No more waking up after a surgery that you thought was free of charge thanks to your hard earned insurance, only to find out that never heard of before bills are just waiting around the corner.
This scenario might sound incredulous to those who are not in need in of any medical assistance, but it is a true and sad story, for many Americand who did need medical care.
In the state of New Jersey, lawmakers are getting ready to issue a bill according to which the patient has to be informed about every procedure he might be submitted to during his stay in the hospital. Next to the procedure there should be two other things, whether or not the procedure is covered by health insurance and if it isn`t, then how much does it cost.
State officials reckon that a minimum of 30 days have to go by between the period the procedure and its cost is presented to the patient the time when the procedure will actually be necessary. Through this measure, the patient will be offered the ability to choose where his money are going.
This measure targets mostly those medical specialties who are not included in the medical insurance: anesthesiology and radiology. The new bill states that other procedures which are not covered by insurance cannot exceed the media of other procedures by more than 2& 1/2 times.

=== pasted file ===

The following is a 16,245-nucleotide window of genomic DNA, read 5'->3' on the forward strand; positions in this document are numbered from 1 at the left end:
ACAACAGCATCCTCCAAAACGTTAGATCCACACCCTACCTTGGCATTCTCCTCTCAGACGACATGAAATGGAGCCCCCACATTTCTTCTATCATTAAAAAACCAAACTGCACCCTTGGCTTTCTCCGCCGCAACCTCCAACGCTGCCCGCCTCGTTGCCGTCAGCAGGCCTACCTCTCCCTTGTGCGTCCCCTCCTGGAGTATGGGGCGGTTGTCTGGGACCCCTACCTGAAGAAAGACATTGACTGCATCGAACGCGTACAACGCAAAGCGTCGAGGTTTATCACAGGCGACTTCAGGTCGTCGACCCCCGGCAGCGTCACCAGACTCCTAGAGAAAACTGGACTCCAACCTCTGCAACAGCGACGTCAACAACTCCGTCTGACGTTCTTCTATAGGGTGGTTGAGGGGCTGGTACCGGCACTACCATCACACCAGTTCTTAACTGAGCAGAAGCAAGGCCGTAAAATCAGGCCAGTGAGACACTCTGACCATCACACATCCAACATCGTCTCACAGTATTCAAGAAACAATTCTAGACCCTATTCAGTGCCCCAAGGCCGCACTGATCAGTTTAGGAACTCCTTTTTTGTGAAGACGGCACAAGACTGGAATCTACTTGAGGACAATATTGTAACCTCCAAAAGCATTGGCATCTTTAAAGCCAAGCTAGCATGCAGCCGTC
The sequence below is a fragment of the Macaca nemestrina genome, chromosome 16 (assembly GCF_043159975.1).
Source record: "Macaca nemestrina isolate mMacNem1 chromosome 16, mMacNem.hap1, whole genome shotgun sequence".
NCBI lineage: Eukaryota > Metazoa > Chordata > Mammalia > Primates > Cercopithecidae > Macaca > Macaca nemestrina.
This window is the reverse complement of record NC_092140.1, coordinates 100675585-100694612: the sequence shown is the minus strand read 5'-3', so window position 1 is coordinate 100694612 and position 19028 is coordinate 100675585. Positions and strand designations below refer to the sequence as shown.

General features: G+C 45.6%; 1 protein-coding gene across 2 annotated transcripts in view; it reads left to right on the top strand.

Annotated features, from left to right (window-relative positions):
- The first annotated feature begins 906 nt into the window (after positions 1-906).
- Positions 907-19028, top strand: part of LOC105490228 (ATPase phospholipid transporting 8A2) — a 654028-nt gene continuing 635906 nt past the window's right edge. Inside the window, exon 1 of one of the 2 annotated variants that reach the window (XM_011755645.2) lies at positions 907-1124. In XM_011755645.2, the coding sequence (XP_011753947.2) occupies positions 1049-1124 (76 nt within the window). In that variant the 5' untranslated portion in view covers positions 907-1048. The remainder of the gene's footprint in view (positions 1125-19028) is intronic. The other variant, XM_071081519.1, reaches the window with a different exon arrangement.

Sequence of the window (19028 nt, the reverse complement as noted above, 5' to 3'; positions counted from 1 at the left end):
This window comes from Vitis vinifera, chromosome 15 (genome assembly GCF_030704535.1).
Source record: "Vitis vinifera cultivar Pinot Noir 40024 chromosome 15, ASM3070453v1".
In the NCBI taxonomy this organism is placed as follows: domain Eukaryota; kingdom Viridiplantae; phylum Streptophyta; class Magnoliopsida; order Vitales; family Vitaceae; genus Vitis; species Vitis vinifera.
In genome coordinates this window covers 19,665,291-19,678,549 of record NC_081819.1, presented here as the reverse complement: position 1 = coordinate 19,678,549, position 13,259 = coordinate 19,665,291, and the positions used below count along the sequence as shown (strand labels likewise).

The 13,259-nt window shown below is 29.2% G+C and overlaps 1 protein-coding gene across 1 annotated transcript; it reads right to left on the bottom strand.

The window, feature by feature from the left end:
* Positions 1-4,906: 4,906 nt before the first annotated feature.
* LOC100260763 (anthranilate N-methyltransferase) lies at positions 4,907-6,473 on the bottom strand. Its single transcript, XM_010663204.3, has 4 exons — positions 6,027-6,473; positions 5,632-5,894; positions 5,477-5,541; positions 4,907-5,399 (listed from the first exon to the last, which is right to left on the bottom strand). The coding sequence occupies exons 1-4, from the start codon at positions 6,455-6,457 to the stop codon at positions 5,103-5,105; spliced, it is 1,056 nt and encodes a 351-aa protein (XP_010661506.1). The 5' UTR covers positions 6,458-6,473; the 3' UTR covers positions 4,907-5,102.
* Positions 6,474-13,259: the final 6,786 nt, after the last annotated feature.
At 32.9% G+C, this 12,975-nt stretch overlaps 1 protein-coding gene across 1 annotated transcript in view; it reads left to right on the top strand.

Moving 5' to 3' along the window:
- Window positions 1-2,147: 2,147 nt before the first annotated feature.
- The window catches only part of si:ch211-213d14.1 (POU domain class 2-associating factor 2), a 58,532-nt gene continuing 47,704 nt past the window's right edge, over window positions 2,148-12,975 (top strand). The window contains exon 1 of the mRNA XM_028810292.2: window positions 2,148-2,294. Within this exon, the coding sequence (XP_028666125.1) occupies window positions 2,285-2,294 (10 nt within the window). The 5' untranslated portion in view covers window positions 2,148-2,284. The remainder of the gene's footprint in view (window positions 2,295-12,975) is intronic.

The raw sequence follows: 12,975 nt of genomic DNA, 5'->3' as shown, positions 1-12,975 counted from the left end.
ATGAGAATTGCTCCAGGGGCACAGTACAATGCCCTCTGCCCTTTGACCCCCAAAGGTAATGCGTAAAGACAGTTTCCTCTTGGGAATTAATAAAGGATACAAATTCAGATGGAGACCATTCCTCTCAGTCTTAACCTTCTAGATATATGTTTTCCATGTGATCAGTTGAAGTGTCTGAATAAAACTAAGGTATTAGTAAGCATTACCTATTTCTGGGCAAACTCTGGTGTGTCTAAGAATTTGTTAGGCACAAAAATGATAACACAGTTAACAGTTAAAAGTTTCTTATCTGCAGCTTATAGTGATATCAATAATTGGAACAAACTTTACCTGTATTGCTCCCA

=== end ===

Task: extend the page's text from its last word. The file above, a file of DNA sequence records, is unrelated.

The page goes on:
The new bill also takes care of the out-of-network problem which might come up in emergency situations in which a person seeks medical help even though they are travelling out of state.
Still, there are some problematic aspects of this new bill that have to be addressed, first of all there is the problem of all the new bureaucracy that needs attending and which might slow down the treatment that a person should receive.
Medical representatives blame the insurance company for the majority of such problems and they accuse them of being unwilling to offer fair payment to doctors doing their job and say that if a fair compensation were to be offered, these expenses could easily be covered by health insurance.
The problem of accessory costs is not a cheap one and it is estimated that around $1 billion is being paid for such claims every year.
The new bill has not been approved and is awaiting to be heard by the Senate Commerce Committee, but by the looks of it, it will be approved by the end of this month.
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